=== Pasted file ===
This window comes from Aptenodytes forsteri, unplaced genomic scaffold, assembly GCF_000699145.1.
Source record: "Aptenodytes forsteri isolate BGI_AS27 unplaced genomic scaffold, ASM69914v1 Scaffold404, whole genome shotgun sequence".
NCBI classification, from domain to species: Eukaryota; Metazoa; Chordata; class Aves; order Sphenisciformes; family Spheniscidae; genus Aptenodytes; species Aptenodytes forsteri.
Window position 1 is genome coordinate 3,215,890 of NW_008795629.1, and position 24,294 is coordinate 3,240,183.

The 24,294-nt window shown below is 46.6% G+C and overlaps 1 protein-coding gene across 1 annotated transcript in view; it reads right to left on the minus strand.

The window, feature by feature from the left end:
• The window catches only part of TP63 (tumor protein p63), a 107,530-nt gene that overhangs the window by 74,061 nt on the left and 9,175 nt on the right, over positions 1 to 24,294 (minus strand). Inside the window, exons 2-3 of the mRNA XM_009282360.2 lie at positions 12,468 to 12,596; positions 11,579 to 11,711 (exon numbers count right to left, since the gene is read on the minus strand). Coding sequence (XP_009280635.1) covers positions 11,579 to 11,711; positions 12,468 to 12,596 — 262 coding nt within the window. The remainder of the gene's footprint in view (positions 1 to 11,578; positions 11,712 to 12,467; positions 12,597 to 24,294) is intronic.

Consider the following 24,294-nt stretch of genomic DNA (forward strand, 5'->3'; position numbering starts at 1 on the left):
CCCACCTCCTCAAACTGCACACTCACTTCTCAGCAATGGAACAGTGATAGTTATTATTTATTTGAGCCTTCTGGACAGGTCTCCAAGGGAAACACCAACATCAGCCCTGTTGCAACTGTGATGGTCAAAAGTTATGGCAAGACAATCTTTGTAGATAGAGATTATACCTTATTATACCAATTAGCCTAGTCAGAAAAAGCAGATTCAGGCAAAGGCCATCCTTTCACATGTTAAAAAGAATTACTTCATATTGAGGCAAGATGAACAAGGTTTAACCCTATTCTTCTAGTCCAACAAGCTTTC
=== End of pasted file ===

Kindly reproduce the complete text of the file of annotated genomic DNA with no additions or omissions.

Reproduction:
This window comes from Aptenodytes forsteri, unplaced genomic scaffold, assembly GCF_000699145.1.
Source record: "Aptenodytes forsteri isolate BGI_AS27 unplaced genomic scaffold, ASM69914v1 Scaffold404, whole genome shotgun sequence".
NCBI classification, from domain to species: Eukaryota; Metazoa; Chordata; class Aves; order Sphenisciformes; family Spheniscidae; genus Aptenodytes; species Aptenodytes forsteri.
Window position 1 is genome coordinate 3,215,890 of NW_008795629.1, and position 24,294 is coordinate 3,240,183.

The 24,294-nt window shown below is 46.6% G+C and overlaps 1 protein-coding gene across 1 annotated transcript in view; it reads right to left on the minus strand.

The window, feature by feature from the left end:
• The window catches only part of TP63 (tumor protein p63), a 107,530-nt gene that overhangs the window by 74,061 nt on the left and 9,175 nt on the right, over positions 1 to 24,294 (minus strand). Inside the window, exons 2-3 of the mRNA XM_009282360.2 lie at positions 12,468 to 12,596; positions 11,579 to 11,711 (exon numbers count right to left, since the gene is read on the minus strand). Coding sequence (XP_009280635.1) covers positions 11,579 to 11,711; positions 12,468 to 12,596 — 262 coding nt within the window. The remainder of the gene's footprint in view (positions 1 to 11,578; positions 11,712 to 12,467; positions 12,597 to 24,294) is intronic.

Consider the following 24,294-nt stretch of genomic DNA (forward strand, 5'->3'; position numbering starts at 1 on the left):
CCCACCTCCTCAAACTGCACACTCACTTCTCAGCAATGGAACAGTGATAGTTATTATTTATTTGAGCCTTCTGGACAGGTCTCCAAGGGAAACACCAACATCAGCCCTGTTGCAACTGTGATGGTCAAAAGTTATGGCAAGACAATCTTTGTAGATAGAGATTATACCTTATTATACCAATTAGCCTAGTCAGAAAAAGCAGATTCAGGCAAAGGCCATCCTTTCACATGTTAAAAAGAATTACTTCATATTGAGGCAAGATGAACAAGGTTTAACCCTATTCTTCTAGTCCAACAAGCTTTC